• Free Electrons is ranked #13 in the list of companies by number of Signed-off-by from developers who are not the author of patches. This happens because 6 of our engineers are maintainers or co-maintainers from various areas in the kernel: they merge patches from contributors, sign-off on them, and send them to another maintainer (either arm-soc maintainers or directly Linus Torvalds, depending on the subsystem).

We’re glad to see Free Electrons mentioned in this report, which shows that we are a strong contributor to the official Linux kernel. Thanks to this contribution effort, we have tremendous experience with adding support for new hardware in the kernel, so contact us if you want your hardware supported in the official Linux kernel!

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Support for the Allwinner VPU in the mainline Linux kernel

Over the last few years, and most recently with the support for the C.H.I.P platform, Free Electrons has been heavily involved in initiating and improving the support in the mainline Linux kernel for the Allwinner ARM processors. As of today, a large number of hardware features of the Allwinner processors, especially the older ones such as the A10 or the A13 used in the CHIP, are usable with the mainline Linux kernel, including complex functionality such as display support and 3D acceleration. However, one feature that was still lacking is proper support for the Video Processing Unit (VPU) that allows to accelerate in hardware the decoding and encoding of popular video formats.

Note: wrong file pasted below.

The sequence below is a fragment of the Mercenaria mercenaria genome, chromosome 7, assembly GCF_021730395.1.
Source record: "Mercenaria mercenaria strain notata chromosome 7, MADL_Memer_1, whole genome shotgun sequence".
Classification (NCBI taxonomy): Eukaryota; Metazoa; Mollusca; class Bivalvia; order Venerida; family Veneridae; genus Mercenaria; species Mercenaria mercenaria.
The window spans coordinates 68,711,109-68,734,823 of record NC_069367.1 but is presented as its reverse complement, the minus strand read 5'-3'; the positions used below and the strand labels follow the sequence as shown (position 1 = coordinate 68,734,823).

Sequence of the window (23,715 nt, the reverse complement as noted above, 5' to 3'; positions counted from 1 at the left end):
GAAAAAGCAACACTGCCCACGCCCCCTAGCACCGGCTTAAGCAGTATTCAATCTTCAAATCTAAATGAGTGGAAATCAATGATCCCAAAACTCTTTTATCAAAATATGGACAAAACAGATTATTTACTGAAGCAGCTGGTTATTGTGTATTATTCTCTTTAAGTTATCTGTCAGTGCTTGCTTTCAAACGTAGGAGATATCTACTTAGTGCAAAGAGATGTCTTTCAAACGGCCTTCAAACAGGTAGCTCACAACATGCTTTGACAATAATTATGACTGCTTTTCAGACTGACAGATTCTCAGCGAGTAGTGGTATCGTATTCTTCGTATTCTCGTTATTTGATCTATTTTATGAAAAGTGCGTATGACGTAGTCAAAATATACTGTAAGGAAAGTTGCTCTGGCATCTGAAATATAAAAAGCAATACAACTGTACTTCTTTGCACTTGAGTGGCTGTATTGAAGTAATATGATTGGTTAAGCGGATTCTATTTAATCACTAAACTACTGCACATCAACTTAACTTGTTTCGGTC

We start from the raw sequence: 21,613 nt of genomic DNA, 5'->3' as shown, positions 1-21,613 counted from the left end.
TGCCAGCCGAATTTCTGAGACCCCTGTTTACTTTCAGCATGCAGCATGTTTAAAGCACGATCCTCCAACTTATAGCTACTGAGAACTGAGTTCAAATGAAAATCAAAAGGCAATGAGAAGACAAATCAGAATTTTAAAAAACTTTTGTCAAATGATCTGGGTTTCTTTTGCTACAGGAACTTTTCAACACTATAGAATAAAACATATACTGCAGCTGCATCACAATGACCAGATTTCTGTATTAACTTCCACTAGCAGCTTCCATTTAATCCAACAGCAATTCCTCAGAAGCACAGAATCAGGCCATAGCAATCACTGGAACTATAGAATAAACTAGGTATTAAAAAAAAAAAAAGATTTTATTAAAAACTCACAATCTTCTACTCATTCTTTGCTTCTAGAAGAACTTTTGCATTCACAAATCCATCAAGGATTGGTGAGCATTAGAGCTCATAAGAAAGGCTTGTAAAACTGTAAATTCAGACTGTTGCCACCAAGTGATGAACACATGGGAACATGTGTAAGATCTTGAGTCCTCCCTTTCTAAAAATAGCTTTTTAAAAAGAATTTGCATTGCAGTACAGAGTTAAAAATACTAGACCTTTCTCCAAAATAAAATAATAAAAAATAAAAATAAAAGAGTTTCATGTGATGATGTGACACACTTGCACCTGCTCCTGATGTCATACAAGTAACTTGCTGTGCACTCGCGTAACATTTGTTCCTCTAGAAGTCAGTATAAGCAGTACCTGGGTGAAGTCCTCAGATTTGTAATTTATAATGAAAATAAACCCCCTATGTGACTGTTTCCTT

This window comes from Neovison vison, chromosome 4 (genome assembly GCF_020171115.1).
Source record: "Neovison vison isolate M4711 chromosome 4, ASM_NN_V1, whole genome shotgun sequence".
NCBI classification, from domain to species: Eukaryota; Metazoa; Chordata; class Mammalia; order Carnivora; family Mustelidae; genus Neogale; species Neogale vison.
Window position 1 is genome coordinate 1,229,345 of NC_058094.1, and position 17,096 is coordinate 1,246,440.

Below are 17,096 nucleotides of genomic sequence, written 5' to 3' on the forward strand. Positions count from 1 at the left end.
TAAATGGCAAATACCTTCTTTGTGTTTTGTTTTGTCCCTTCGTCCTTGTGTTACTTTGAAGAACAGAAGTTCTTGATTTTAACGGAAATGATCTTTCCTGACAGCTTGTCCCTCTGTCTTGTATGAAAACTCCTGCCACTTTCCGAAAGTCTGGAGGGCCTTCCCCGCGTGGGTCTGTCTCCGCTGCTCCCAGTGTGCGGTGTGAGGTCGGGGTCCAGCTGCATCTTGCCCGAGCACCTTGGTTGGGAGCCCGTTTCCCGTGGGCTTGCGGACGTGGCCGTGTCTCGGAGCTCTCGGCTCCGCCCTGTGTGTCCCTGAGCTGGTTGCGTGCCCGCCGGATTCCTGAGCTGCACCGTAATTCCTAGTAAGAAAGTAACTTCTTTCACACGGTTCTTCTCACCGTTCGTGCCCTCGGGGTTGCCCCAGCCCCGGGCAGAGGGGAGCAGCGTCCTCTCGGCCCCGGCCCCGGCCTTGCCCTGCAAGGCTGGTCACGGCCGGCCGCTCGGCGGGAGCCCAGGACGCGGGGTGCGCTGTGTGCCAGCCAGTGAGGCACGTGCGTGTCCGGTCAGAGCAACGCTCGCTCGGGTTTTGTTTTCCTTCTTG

During the past two months, Florent Revest, a 19 year old intern at Free Electrons worked on a mainline solution for this Video Processing Unit. His work followed the reverse engineering effort of the Cedrus project, and this topic was also listed as a High Priority Reverse Engineering Project by the FSF.

The internship resulted in a new sunxi-cedrus driver, a Video4Linux memory-to-memory decoder kernel driver and a corresponding VA-API backend, which allows numerous userspace applications to use the decoding capabilities. Both projects have both been published on Github:

Currently, the combination of the kernel driver and VA-API backend supports MPEG2 and MPEG4 decoding only. There is for the moment no support for encoding, and no support for H264, though we believe support for both aspects can be added within the architecture of the existing driver and VA-API backend.

A first RFC patchset of the kernel driver has been sent to the linux-media mailing list, and a complete documentation providing installation information and architecture details has been written on the linux-sunxi’s wiki.

Here is a video of VLC playing a MPEG2 demo video on top of this stack on the Next Thing’s C.H.I.P:

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Free Electrons at the Embedded Linux Conference Europe

The next Embedded Linux Conference Europe will take place from October 11 to October 13 in Berlin, Germany. As usual, the entire Free Electrons engineering team will participate, which means this time 10 participants from Free Electrons!

Embedded Linux Conference Europe 2016

The schedule for the conference has been published recently, and a number of our talk proposals have been accepted, so we will present on the following topics:

Like every year, we’re looking forward to attending this conference, and meeting all the nice folks of the Embedded Linux community!